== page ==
Part 1 of Portrayals of the First World War in the Media: All Quiet on the Western Front

As part of a new feature, every so often I will be watching a film, TV series or documentary and assessing how I feel is represents the First World War. I won’t be giving a complete run down of the media sources that I write about, but I hope to give an insight into the programs and to encourage you the reader, to watch and enjoy for yourselves. The first film in this series will be All Quiet on the Western Front (1930 version) one of the oldest films that has been made about the war.

By Universal Pictures – site, Public Domain, https://commons.wikimedia.org/w/index.php?curid=40715664

All Quiet on the Western Front is based on the book of the same name published in 1928 by Erich Maria Remarque. During the First World War, Remarque was conscripted into the army at the age of 18 and served in Northern France and Belgium.  On 31st July 1917, he was wounded by shrapnel and was evacuated to an army hospital in Germany where he spent the rest of the war recovering from his significant wounds. Initially, Remarque could not find a publisher for All Quiet on the Western Front, but when he did, it became an international bestseller, quickly followed by theatre and film productions across the world, particularly in Germany, the UK and the US, the most famous being the 1930 cinematic version made in the US.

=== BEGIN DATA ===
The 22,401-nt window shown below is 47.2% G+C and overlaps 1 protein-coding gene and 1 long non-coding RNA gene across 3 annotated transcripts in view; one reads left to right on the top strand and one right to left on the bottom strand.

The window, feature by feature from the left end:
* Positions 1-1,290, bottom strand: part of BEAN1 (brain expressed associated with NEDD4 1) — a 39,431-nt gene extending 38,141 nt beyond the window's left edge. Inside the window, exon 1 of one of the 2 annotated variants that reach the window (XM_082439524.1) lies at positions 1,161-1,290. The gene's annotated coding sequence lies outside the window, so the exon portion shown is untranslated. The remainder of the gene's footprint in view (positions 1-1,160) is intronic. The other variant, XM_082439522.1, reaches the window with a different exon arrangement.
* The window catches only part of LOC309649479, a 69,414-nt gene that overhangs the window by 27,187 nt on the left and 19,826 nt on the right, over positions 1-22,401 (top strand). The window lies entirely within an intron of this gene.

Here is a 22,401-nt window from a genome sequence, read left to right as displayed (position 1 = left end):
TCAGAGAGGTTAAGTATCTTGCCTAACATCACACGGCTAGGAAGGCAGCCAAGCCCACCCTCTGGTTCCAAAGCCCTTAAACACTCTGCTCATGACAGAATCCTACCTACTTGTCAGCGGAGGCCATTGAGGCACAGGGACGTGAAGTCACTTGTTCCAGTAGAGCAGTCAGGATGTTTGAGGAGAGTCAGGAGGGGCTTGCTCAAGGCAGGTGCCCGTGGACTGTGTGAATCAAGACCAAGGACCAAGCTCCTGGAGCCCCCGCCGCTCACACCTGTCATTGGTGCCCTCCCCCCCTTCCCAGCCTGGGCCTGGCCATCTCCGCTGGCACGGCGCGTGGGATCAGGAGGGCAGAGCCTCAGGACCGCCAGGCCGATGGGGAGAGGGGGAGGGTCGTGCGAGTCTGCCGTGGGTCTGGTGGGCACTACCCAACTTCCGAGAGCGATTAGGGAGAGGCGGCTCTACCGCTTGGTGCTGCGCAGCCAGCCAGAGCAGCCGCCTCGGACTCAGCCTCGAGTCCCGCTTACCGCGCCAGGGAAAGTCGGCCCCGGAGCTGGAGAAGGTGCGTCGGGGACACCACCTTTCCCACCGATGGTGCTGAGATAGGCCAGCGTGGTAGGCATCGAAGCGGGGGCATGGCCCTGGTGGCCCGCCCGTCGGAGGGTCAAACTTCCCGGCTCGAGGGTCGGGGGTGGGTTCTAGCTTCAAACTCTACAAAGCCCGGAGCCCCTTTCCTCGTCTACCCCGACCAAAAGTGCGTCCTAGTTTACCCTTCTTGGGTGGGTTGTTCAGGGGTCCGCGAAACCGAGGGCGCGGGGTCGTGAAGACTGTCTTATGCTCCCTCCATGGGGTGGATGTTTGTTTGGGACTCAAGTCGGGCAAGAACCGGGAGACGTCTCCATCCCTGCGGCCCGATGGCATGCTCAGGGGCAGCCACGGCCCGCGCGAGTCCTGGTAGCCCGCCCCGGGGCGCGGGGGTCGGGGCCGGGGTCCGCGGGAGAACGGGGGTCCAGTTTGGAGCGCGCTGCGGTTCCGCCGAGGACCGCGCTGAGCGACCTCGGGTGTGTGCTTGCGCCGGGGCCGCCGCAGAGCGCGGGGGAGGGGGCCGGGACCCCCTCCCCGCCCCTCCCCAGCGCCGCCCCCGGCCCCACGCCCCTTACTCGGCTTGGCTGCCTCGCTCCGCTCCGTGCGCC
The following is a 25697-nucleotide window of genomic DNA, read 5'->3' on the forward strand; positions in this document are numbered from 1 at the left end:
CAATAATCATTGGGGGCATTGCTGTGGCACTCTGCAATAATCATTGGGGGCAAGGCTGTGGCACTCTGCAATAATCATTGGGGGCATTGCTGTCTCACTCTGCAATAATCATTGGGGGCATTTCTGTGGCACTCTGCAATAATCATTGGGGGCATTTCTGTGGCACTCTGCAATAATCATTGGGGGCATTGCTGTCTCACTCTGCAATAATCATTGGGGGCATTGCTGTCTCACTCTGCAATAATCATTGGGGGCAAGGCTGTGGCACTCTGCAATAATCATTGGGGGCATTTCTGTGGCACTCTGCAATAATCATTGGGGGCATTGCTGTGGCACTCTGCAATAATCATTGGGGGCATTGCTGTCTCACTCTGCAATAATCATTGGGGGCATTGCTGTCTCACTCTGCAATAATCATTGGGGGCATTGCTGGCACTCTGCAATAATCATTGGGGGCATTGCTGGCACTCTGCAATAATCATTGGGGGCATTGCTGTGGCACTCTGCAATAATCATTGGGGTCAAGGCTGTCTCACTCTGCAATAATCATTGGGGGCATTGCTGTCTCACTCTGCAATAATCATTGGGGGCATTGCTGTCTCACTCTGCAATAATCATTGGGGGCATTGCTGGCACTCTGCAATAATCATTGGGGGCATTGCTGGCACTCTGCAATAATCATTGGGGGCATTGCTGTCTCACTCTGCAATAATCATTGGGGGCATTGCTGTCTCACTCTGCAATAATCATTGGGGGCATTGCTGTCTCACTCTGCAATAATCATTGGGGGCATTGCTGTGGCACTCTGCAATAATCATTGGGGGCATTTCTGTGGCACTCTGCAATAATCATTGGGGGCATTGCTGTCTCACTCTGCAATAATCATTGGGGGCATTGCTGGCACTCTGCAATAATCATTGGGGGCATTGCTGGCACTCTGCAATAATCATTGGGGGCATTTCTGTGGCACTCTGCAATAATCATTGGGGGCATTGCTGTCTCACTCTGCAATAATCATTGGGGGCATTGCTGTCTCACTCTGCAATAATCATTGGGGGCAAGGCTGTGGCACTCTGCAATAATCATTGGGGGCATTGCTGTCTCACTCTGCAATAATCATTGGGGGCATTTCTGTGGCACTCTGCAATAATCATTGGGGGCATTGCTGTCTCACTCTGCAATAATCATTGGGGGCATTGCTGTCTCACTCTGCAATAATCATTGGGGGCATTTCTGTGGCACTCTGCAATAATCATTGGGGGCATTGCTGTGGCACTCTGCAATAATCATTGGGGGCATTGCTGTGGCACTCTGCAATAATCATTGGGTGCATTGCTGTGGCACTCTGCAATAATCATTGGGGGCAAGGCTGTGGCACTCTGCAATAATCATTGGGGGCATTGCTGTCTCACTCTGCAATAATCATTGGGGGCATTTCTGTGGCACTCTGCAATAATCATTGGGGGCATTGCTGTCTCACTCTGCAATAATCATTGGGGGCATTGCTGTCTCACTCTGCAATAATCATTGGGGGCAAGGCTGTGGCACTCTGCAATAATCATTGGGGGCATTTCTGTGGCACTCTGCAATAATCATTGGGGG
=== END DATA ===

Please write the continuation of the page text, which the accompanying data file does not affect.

As viewers will quickly gather, All Quiet on the Western Front shows us the German perspective of the First World War. The film starts in a small town in Germany, hearing the news that war has come. We find our main characters in a school room, all young men who are being encouraged and coerced by their teacher to enlist and serve their country. We follow this group of young men through their training and arrival at the front, where they are immediately confronted with the realities of war. Death visits the group almost as soon as they arrive in the trenches, a young man being killed whilst involved in a wire laying party. Another of the group cries ‘he didn’t even want to go to war!’ Other realities that the group face are hunger, (a constant through the course of the film) fear – a fear of death, fear of pain, fear in all its forms – and the constant presence of death and how the living take precedence. An example of this, is when one of the group loses his leg and another member asks, without much tact, if he can now have the formers leather boots, seeing as he no longer needs them. The former gets quite upset and those that have gathered to see him, leave. The soldiers who wants the boots tells Paul Baumer, the main character, that he didn’t mean to be like that, and Paul replies that he knows also adding ‘good boots are scarce’. All of these instances, and many others throughout the film, change the group from naïve and keen young men little more than boys, to battle hardened and cynical men who know the value of what they have. The author is very clear in his portrayal of the hardships of war, which is not surprising given that he would have experienced incidents like these himself.